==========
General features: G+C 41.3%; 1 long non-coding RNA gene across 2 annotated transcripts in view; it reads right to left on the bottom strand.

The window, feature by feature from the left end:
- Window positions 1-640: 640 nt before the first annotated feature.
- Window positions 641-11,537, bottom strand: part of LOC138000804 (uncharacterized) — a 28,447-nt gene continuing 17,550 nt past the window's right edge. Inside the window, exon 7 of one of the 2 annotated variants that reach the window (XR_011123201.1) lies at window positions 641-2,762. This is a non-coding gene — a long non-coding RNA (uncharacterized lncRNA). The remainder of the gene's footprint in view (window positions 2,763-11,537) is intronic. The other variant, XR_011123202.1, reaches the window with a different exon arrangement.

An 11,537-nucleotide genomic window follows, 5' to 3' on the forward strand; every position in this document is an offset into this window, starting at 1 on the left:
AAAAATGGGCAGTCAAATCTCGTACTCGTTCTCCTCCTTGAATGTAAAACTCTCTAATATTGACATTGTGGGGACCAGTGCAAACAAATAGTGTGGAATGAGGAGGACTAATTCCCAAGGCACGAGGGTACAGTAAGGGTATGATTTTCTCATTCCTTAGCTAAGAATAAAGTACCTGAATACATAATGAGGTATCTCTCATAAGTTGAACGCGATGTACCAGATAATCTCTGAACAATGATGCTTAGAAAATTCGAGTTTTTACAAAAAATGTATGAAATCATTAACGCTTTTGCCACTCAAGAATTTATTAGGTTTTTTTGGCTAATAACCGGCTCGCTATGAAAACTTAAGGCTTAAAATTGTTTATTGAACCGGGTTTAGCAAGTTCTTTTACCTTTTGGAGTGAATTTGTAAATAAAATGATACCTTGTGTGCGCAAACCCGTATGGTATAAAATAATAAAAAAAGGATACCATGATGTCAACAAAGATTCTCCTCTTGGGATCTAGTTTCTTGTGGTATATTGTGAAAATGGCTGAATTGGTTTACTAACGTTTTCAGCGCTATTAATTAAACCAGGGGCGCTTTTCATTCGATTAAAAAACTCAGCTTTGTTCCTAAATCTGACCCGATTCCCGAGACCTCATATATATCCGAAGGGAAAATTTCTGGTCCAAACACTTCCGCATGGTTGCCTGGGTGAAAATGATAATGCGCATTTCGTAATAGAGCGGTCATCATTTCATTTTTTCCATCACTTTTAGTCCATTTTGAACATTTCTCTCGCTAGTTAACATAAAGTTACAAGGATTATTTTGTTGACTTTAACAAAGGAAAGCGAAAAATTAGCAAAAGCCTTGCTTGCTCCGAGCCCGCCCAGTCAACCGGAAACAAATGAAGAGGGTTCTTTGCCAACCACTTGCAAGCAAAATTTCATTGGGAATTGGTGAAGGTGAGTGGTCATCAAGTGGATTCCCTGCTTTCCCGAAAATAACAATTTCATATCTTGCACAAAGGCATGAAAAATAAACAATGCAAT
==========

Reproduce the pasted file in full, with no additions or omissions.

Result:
General features: G+C 41.3%; 1 long non-coding RNA gene across 2 annotated transcripts in view; it reads right to left on the bottom strand.

The window, feature by feature from the left end:
- Window positions 1-640: 640 nt before the first annotated feature.
- Window positions 641-11,537, bottom strand: part of LOC138000804 (uncharacterized) — a 28,447-nt gene continuing 17,550 nt past the window's right edge. Inside the window, exon 7 of one of the 2 annotated variants that reach the window (XR_011123201.1) lies at window positions 641-2,762. This is a non-coding gene — a long non-coding RNA (uncharacterized lncRNA). The remainder of the gene's footprint in view (window positions 2,763-11,537) is intronic. The other variant, XR_011123202.1, reaches the window with a different exon arrangement.

An 11,537-nucleotide genomic window follows, 5' to 3' on the forward strand; every position in this document is an offset into this window, starting at 1 on the left:
AAAAATGGGCAGTCAAATCTCGTACTCGTTCTCCTCCTTGAATGTAAAACTCTCTAATATTGACATTGTGGGGACCAGTGCAAACAAATAGTGTGGAATGAGGAGGACTAATTCCCAAGGCACGAGGGTACAGTAAGGGTATGATTTTCTCATTCCTTAGCTAAGAATAAAGTACCTGAATACATAATGAGGTATCTCTCATAAGTTGAACGCGATGTACCAGATAATCTCTGAACAATGATGCTTAGAAAATTCGAGTTTTTACAAAAAATGTATGAAATCATTAACGCTTTTGCCACTCAAGAATTTATTAGGTTTTTTTGGCTAATAACCGGCTCGCTATGAAAACTTAAGGCTTAAAATTGTTTATTGAACCGGGTTTAGCAAGTTCTTTTACCTTTTGGAGTGAATTTGTAAATAAAATGATACCTTGTGTGCGCAAACCCGTATGGTATAAAATAATAAAAAAAGGATACCATGATGTCAACAAAGATTCTCCTCTTGGGATCTAGTTTCTTGTGGTATATTGTGAAAATGGCTGAATTGGTTTACTAACGTTTTCAGCGCTATTAATTAAACCAGGGGCGCTTTTCATTCGATTAAAAAACTCAGCTTTGTTCCTAAATCTGACCCGATTCCCGAGACCTCATATATATCCGAAGGGAAAATTTCTGGTCCAAACACTTCCGCATGGTTGCCTGGGTGAAAATGATAATGCGCATTTCGTAATAGAGCGGTCATCATTTCATTTTTTCCATCACTTTTAGTCCATTTTGAACATTTCTCTCGCTAGTTAACATAAAGTTACAAGGATTATTTTGTTGACTTTAACAAAGGAAAGCGAAAAATTAGCAAAAGCCTTGCTTGCTCCGAGCCCGCCCAGTCAACCGGAAACAAATGAAGAGGGTTCTTTGCCAACCACTTGCAAGCAAAATTTCATTGGGAATTGGTGAAGGTGAGTGGTCATCAAGTGGATTCCCTGCTTTCCCGAAAATAACAATTTCATATCTTGCACAAAGGCATGAAAAATAAACAATGCAAT